I have one overarching life philosophy: When in doubt, do as the Australians do.
The Aussies have fashioned themselves a very nice, if not perfect, health care system. It merges the benefits of a government-run universal insurance and care scheme with the flexibility and choice of private insurance rather successfully.
The news media on this side of the Pacific Ocean have obsessed over the process of passing American health care reform through Congress but not the details of the actual bill. President Barack Obama’s remarks of late have been platitudes about lowering costs, giving everyone preventative care and stopping insurance discrimination for preexisting conditions. These are not things to which anyone objects. But how we are to accomplish these things is left unsaid in the debate.
So I propose we look to the Southern Hemisphere. According to World Health Organization statistics, the total Australian health care cost in 2006 was $3,316* per capita. Comparatively, the U.S. spent $6,714 per capita on health care in 2007. Meanwhile, Australia also enjoys a lower per capita government expenditure on health care: $2,227 in 2007, as compared with $3,074 in the U.S.
Medicare Australia is the government universal health insurance program. Australians enjoy this lower expense through a network of public hospitals, which are free for all Aussies. Australian Medicare also subsidizes medical specialists, general practitioners, and prescriptions, dentists and participating optometrists. This is paid for by a 1.5 percent income-tax levy.
Australian Medicare also strongly encourages those who can afford it to buy their own private health insurance. Anyone who buys private health insurance is entitled to a 30 percent rebate from the government. And then there is the Medicare levy surcharge, to encourage better-off Aussies to buy private hospital insurance. So singles who make more than about $58,100 per year or families that make more than $124,500 per year can either buy enough private insurance or pay a 1 percent additional tax for Medicare.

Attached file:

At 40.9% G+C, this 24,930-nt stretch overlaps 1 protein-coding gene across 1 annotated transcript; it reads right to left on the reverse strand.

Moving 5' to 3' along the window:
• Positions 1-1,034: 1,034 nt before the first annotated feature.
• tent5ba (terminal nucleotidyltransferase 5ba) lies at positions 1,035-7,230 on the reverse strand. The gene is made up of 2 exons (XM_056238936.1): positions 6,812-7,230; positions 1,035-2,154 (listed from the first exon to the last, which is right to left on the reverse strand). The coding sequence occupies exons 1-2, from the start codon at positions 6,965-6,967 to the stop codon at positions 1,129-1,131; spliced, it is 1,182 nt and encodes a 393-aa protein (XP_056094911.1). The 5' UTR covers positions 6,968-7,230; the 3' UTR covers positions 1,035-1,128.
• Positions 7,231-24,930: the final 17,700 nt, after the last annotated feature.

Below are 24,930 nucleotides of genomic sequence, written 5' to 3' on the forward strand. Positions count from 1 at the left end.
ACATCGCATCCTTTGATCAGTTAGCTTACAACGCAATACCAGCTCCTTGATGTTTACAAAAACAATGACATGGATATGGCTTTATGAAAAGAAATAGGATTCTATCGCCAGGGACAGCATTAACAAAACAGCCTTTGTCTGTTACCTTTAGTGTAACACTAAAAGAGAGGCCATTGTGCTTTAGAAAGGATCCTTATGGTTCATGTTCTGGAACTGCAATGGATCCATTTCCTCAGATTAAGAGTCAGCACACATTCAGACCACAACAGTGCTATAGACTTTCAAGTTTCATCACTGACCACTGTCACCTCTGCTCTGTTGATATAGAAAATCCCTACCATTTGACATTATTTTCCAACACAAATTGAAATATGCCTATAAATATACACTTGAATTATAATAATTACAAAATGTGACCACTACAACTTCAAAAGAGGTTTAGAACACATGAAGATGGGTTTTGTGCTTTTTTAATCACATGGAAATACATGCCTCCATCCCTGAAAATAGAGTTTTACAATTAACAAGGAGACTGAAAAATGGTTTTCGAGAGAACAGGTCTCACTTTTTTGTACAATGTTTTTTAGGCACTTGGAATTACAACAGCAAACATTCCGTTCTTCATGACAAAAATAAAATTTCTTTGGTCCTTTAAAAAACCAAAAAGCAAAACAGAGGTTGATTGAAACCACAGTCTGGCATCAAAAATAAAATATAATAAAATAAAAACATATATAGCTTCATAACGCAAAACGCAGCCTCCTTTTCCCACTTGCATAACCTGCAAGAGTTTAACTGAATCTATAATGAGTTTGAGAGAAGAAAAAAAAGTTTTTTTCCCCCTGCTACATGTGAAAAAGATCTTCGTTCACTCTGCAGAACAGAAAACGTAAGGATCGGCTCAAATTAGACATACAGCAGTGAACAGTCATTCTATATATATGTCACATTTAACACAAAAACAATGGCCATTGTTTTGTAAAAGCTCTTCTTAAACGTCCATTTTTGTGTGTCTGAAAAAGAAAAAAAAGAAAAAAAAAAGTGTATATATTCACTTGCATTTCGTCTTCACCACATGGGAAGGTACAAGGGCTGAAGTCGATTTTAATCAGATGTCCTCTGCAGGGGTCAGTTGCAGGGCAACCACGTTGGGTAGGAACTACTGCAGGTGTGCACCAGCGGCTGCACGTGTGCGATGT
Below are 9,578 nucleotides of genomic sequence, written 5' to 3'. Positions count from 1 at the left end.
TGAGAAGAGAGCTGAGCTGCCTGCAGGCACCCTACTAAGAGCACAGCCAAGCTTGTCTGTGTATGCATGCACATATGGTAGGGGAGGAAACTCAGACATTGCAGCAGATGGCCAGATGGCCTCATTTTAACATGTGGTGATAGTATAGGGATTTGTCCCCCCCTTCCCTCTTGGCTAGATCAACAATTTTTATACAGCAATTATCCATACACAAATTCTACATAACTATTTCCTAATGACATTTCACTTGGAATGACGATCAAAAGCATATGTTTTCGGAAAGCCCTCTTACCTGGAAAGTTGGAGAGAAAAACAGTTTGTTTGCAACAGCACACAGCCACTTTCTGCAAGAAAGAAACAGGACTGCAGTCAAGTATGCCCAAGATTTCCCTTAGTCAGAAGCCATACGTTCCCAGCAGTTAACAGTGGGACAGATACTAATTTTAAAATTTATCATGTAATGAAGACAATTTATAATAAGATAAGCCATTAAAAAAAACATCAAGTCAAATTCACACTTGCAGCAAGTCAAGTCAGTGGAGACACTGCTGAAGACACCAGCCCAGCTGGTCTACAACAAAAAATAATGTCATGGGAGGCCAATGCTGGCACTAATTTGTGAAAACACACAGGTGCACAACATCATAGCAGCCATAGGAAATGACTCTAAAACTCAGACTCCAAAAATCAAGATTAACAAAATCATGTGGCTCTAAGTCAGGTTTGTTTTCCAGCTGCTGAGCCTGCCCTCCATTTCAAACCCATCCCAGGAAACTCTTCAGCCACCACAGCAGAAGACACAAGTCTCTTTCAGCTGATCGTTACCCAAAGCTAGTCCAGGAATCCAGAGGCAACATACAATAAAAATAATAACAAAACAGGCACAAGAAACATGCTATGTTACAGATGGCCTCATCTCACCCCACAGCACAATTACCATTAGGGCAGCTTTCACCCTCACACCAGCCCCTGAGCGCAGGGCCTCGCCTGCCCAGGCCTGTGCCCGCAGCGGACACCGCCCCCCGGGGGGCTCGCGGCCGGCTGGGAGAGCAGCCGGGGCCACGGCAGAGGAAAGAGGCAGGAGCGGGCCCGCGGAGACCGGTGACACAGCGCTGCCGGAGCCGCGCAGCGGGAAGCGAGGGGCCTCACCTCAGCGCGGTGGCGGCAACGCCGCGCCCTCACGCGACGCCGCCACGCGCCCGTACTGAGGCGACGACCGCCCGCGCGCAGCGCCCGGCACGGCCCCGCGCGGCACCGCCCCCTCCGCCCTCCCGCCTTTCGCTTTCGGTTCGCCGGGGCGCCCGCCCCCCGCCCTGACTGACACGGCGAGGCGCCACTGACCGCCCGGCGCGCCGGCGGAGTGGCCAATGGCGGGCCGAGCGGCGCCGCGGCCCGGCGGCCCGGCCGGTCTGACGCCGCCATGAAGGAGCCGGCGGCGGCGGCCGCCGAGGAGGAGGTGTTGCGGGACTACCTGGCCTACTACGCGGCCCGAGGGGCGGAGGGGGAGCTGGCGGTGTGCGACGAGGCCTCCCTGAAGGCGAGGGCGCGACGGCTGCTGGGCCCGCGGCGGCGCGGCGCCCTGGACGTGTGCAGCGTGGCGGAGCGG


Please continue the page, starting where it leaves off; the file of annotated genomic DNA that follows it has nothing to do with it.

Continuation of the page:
Conversely, Australians with an income of less than $14,800 don’t have to pay the Medicare tax, and those under $17,400 pay a reduced tax. There are also reductions for seniors and pensioners. But everyone gets basic Medicare, regardless of income.
And because everyone gets Medicare, private health insurers need to stay competitive. The largest private health insurer, Medibank Private, is actually owned by the government but is subjected to the same regulations as non-government owned health insurance companies. A few health insurance providers in Australia, such as GHMBA and HCF, are even nonprofit.
The private and public health insurance systems working in tandem provide cheaper health care that avoids many of the common complaints about “socialized” universal health care. Because the wealthy are so strongly encouraged to have private health insurance, there are rarely wait times for procedures. And since all Australians are in Medicare, it’s good, efficient and cost-effective health care. While the government won’t cover everything — the basics are taken care of and subsidies keep patients' costs down — what isn’t covered isn’t all that costly.
I have lived in Australia and used its health care system. I had to buy international student health insurance through Medibank Private. I needed doctors to re-issue my American prescriptions, to update my tetanus vaccination and to fix a dislocated knee. The system works, in practice, much like the American system for those who have good health insurance. Only, instead of just working that way for the insured, it works that way for everyone.
It’s a good system. I suspect it’s such a good one because with the jellyfish, crocodiles, sharks, funnel web spiders, dingoes, six of the ten most poisonous snakes in the world and a giant hole in the ozone layer, Australia is hazardous to your health. But our fair American congressmen and congresswomen should take a lesson from the Lucky Country: Health care is better there, and America would do well to emulate it.
*All dollar amounts have been converted to U.S. dollars.
Erin K. O'Neill is an assistant director of photography for the Missourian and a master's degree candidate at the Missouri School of Journalism. She has lived in Australia on two occasions, for a year as a Rotary Youth Exchange Student during high school and a semester abroad in college.